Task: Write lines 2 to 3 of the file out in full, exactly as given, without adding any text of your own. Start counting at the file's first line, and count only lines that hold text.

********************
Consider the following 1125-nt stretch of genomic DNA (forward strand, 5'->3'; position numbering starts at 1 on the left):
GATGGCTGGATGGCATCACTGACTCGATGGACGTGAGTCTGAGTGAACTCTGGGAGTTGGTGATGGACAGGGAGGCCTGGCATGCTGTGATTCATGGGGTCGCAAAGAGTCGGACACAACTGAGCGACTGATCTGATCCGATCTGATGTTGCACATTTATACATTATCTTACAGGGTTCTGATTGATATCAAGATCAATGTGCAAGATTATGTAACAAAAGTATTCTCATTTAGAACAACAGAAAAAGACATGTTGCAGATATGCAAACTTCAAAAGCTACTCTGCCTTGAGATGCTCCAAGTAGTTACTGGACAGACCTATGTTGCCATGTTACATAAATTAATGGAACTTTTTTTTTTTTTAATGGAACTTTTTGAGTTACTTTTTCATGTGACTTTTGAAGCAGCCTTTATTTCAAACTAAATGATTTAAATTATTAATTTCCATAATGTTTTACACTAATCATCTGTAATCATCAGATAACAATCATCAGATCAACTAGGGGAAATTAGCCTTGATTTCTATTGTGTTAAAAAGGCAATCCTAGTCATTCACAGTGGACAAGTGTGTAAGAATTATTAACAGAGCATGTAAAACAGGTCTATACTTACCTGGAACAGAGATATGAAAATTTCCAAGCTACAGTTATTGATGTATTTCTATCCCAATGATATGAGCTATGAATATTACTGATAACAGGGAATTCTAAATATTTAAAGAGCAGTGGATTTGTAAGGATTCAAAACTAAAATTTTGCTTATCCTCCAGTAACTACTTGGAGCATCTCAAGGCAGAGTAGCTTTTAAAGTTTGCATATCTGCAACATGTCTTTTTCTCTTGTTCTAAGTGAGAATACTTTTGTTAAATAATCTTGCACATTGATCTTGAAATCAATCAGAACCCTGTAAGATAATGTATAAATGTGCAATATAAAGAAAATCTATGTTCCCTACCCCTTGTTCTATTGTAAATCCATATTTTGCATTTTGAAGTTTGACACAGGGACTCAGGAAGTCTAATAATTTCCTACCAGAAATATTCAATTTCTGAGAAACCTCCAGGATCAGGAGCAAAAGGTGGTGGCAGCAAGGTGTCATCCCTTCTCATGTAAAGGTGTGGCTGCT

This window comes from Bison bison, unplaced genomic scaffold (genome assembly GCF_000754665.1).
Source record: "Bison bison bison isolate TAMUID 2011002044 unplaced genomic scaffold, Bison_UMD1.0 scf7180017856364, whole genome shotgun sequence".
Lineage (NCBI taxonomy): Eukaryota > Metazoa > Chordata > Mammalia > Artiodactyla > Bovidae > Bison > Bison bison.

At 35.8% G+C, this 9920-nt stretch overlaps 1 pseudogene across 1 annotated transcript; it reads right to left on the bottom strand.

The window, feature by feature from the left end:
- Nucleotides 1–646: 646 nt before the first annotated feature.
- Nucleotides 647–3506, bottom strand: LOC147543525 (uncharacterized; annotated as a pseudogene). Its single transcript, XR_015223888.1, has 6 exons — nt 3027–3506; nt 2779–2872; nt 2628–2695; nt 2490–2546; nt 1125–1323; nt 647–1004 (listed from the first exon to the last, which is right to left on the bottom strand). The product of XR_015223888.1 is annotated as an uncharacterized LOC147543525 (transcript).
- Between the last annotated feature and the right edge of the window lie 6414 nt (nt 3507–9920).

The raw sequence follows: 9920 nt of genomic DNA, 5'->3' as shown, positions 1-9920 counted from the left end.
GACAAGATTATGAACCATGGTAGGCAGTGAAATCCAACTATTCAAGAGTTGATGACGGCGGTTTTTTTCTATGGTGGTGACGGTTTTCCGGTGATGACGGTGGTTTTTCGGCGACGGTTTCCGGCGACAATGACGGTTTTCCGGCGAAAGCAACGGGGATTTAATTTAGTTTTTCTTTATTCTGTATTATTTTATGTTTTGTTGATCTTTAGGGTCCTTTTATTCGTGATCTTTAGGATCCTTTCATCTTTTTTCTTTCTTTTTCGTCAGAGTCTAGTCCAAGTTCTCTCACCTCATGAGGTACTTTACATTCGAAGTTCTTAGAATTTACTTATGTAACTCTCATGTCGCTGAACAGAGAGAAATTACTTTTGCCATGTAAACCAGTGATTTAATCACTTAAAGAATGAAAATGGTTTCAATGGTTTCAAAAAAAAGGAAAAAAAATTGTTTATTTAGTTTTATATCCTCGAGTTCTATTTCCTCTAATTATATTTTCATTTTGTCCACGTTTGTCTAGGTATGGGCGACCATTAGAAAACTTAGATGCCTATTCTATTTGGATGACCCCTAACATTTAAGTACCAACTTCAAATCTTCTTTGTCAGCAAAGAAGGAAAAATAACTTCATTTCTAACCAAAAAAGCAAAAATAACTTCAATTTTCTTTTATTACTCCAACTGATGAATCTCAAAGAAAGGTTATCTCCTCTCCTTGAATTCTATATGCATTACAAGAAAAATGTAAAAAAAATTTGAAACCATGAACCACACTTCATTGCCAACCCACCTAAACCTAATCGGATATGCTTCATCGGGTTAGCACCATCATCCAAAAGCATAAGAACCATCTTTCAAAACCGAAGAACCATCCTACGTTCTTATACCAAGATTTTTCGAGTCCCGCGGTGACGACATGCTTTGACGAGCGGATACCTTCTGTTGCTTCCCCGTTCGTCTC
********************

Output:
GATGGCTGGATGGCATCACTGACTCGATGGACGTGAGTCTGAGTGAACTCTGGGAGTTGGTGATGGACAGGGAGGCCTGGCATGCTGTGATTCATGGGGTCGCAAAGAGTCGGACACAACTGAGCGACTGATCTGATCCGATCTGATGTTGCACATTTATACATTATCTTACAGGGTTCTGATTGATATCAAGATCAATGTGCAAGATTATGTAACAAAAGTATTCTCATTTAGAACAACAGAAAAAGACATGTTGCAGATATGCAAACTTCAAAAGCTACTCTGCCTTGAGATGCTCCAAGTAGTTACTGGACAGACCTATGTTGCCATGTTACATAAATTAATGGAACTTTTTTTTTTTTTAATGGAACTTTTTGAGTTACTTTTTCATGTGACTTTTGAAGCAGCCTTTATTTCAAACTAAATGATTTAAATTATTAATTTCCATAATGTTTTACACTAATCATCTGTAATCATCAGATAACAATCATCAGATCAACTAGGGGAAATTAGCCTTGATTTCTATTGTGTTAAAAAGGCAATCCTAGTCATTCACAGTGGACAAGTGTGTAAGAATTATTAACAGAGCATGTAAAACAGGTCTATACTTACCTGGAACAGAGATATGAAAATTTCCAAGCTACAGTTATTGATGTATTTCTATCCCAATGATATGAGCTATGAATATTACTGATAACAGGGAATTCTAAATATTTAAAGAGCAGTGGATTTGTAAGGATTCAAAACTAAAATTTTGCTTATCCTCCAGTAACTACTTGGAGCATCTCAAGGCAGAGTAGCTTTTAAAGTTTGCATATCTGCAACATGTCTTTTTCTCTTGTTCTAAGTGAGAATACTTTTGTTAAATAATCTTGCACATTGATCTTGAAATCAATCAGAACCCTGTAAGATAATGTATAAATGTGCAATATAAAGAAAATCTATGTTCCCTACCCCTTGTTCTATTGTAAATCCATATTTTGCATTTTGAAGTTTGACACAGGGACTCAGGAAGTCTAATAATTTCCTACCAGAAATATTCAATTTCTGAGAAACCTCCAGGATCAGGAGCAAAAGGTGGTGGCAGCAAGGTGTCATCCCTTCTCATGTAAAGGTGTGGCTGCT

This window comes from Bison bison, unplaced genomic scaffold (genome assembly GCF_000754665.1).